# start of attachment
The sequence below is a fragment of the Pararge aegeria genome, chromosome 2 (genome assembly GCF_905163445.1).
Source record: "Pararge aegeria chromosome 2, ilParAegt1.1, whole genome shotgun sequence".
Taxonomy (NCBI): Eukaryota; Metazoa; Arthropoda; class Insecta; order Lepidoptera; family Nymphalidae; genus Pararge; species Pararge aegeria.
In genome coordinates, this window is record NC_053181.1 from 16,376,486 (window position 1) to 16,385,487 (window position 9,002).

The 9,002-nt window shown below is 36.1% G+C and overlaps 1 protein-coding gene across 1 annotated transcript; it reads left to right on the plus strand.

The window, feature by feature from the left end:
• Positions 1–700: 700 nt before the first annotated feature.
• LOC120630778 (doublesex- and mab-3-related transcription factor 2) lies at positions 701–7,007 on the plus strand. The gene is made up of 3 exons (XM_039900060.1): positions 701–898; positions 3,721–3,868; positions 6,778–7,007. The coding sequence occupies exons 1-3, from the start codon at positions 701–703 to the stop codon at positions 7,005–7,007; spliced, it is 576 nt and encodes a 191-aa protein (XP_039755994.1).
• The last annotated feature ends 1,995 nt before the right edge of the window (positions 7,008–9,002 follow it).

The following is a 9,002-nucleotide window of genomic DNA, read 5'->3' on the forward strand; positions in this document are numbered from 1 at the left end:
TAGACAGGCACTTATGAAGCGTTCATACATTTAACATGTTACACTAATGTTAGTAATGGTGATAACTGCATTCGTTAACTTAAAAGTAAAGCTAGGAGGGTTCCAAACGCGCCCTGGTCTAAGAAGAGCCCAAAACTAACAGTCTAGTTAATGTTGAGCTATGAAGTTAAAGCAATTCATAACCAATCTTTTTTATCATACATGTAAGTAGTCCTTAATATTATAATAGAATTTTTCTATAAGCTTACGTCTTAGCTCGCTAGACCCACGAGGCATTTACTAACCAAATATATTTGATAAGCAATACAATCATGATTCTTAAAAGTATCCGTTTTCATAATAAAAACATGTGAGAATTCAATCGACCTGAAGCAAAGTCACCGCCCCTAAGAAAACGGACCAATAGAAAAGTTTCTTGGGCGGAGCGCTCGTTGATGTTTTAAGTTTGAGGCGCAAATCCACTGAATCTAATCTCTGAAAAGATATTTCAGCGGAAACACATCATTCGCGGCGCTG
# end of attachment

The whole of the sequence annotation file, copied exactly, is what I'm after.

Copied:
The sequence below is a fragment of the Pararge aegeria genome, chromosome 2 (genome assembly GCF_905163445.1).
Source record: "Pararge aegeria chromosome 2, ilParAegt1.1, whole genome shotgun sequence".
Taxonomy (NCBI): Eukaryota; Metazoa; Arthropoda; class Insecta; order Lepidoptera; family Nymphalidae; genus Pararge; species Pararge aegeria.
In genome coordinates, this window is record NC_053181.1 from 16,376,486 (window position 1) to 16,385,487 (window position 9,002).

The 9,002-nt window shown below is 36.1% G+C and overlaps 1 protein-coding gene across 1 annotated transcript; it reads left to right on the plus strand.

The window, feature by feature from the left end:
• Positions 1–700: 700 nt before the first annotated feature.
• LOC120630778 (doublesex- and mab-3-related transcription factor 2) lies at positions 701–7,007 on the plus strand. The gene is made up of 3 exons (XM_039900060.1): positions 701–898; positions 3,721–3,868; positions 6,778–7,007. The coding sequence occupies exons 1-3, from the start codon at positions 701–703 to the stop codon at positions 7,005–7,007; spliced, it is 576 nt and encodes a 191-aa protein (XP_039755994.1).
• The last annotated feature ends 1,995 nt before the right edge of the window (positions 7,008–9,002 follow it).

The following is a 9,002-nucleotide window of genomic DNA, read 5'->3' on the forward strand; positions in this document are numbered from 1 at the left end:
TAGACAGGCACTTATGAAGCGTTCATACATTTAACATGTTACACTAATGTTAGTAATGGTGATAACTGCATTCGTTAACTTAAAAGTAAAGCTAGGAGGGTTCCAAACGCGCCCTGGTCTAAGAAGAGCCCAAAACTAACAGTCTAGTTAATGTTGAGCTATGAAGTTAAAGCAATTCATAACCAATCTTTTTTATCATACATGTAAGTAGTCCTTAATATTATAATAGAATTTTTCTATAAGCTTACGTCTTAGCTCGCTAGACCCACGAGGCATTTACTAACCAAATATATTTGATAAGCAATACAATCATGATTCTTAAAAGTATCCGTTTTCATAATAAAAACATGTGAGAATTCAATCGACCTGAAGCAAAGTCACCGCCCCTAAGAAAACGGACCAATAGAAAAGTTTCTTGGGCGGAGCGCTCGTTGATGTTTTAAGTTTGAGGCGCAAATCCACTGAATCTAATCTCTGAAAAGATATTTCAGCGGAAACACATCATTCGCGGCGCTG